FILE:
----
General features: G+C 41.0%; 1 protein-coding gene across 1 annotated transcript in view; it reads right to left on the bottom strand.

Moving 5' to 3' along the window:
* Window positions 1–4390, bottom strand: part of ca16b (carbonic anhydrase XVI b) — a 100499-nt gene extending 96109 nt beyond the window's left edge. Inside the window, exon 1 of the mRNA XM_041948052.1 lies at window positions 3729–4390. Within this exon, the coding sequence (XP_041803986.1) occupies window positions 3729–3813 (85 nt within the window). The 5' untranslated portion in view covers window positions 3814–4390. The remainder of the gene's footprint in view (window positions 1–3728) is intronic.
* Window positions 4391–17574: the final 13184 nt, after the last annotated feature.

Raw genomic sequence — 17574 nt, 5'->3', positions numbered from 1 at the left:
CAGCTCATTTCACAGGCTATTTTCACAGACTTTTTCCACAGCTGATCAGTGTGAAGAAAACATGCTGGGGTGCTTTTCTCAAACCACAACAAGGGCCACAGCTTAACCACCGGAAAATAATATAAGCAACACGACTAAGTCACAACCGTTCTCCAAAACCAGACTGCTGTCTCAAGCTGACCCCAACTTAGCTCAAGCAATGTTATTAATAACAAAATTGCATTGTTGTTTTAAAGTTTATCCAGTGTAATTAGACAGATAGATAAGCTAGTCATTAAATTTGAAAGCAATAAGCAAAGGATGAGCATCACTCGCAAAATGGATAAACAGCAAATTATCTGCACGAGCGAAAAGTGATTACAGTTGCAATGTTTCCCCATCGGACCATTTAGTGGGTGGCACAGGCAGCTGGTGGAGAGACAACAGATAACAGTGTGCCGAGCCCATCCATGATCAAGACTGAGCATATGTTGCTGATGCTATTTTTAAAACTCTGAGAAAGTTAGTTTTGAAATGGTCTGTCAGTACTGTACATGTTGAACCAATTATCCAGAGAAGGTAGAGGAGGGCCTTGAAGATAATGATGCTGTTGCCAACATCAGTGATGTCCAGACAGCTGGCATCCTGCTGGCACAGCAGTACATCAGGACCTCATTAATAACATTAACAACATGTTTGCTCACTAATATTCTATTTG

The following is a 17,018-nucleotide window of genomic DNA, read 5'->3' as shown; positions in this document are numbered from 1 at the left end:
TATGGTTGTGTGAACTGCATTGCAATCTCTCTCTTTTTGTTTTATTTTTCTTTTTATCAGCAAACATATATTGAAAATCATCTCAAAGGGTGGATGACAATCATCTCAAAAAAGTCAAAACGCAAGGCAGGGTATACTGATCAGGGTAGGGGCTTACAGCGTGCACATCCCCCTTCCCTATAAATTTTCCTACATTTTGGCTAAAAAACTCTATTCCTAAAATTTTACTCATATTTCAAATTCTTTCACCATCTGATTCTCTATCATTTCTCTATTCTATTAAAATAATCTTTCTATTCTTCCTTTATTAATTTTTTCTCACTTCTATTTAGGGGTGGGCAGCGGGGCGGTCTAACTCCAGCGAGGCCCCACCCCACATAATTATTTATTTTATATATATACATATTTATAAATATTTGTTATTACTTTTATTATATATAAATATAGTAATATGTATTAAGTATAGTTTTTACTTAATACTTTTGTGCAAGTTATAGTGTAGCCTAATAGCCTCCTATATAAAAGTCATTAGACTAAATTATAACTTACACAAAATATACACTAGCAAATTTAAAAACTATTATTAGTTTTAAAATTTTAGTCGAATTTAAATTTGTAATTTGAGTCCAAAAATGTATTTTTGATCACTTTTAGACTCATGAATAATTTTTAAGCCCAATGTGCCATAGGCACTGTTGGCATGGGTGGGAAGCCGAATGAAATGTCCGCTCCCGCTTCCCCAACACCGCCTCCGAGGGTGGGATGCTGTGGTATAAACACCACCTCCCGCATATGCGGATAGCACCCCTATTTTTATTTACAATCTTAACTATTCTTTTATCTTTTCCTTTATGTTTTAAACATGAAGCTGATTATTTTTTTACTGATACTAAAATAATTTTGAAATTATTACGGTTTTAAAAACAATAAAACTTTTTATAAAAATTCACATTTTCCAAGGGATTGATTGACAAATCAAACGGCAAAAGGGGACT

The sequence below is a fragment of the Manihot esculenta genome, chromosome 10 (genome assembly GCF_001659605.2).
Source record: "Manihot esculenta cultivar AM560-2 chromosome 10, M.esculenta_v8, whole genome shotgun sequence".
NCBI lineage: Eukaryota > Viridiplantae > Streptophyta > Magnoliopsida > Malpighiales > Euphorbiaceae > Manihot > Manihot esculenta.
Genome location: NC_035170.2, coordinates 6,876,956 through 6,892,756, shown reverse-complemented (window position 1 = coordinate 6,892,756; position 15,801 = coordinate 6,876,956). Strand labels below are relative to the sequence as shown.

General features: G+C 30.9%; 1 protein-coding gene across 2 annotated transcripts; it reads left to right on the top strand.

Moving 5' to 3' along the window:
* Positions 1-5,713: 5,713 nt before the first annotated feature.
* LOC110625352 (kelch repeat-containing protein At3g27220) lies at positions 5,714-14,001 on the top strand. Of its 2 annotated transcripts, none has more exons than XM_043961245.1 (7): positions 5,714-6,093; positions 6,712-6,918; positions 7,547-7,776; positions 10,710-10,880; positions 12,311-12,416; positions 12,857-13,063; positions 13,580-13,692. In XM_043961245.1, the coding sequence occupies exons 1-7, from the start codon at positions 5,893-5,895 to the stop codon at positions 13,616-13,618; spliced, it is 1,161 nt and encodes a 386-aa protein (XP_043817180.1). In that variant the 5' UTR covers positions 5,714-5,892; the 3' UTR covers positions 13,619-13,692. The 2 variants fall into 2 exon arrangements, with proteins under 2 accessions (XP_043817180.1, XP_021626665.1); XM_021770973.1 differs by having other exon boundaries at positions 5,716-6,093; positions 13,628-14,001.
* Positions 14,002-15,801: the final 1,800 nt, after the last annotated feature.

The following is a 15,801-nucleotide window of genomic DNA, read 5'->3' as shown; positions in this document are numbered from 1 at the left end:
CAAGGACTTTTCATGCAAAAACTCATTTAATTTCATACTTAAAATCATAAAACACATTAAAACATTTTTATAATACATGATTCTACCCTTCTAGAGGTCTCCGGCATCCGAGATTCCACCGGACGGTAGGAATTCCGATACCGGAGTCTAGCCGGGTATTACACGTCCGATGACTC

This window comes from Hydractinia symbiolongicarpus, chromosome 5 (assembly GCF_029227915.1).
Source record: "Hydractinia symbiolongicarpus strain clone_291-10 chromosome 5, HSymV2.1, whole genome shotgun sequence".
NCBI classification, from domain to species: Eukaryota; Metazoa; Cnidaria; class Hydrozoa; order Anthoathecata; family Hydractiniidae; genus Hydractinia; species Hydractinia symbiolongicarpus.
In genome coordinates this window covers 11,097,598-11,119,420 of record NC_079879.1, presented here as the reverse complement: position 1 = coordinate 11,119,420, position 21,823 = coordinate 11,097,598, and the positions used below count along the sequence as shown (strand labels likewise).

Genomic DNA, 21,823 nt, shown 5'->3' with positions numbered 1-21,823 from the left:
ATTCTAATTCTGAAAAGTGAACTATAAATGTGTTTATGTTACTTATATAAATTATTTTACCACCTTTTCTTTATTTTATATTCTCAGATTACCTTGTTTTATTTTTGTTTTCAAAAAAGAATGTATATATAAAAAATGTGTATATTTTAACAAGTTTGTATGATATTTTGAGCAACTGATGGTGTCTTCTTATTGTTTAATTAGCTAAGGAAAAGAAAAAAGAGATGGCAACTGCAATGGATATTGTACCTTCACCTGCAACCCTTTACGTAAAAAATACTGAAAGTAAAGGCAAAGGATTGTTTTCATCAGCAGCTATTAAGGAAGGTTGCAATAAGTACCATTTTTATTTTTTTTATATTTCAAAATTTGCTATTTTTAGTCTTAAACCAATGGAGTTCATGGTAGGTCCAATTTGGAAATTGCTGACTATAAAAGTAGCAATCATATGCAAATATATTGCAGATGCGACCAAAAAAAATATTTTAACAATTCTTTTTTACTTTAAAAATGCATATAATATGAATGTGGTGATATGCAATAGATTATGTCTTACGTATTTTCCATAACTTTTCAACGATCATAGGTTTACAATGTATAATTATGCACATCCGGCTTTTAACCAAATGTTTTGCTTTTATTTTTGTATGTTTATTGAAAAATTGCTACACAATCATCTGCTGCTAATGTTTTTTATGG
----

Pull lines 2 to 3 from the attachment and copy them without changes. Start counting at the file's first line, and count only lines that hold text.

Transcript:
Moving 5' to 3' along the window:
* Window positions 1–4390, bottom strand: part of ca16b (carbonic anhydrase XVI b) — a 100499-nt gene extending 96109 nt beyond the window's left edge. Inside the window, exon 1 of the mRNA XM_041948052.1 lies at window positions 3729–4390. Within this exon, the coding sequence (XP_041803986.1) occupies window positions 3729–3813 (85 nt within the window). The 5' untranslated portion in view covers window positions 3814–4390. The remainder of the gene's footprint in view (window positions 1–3728) is intronic.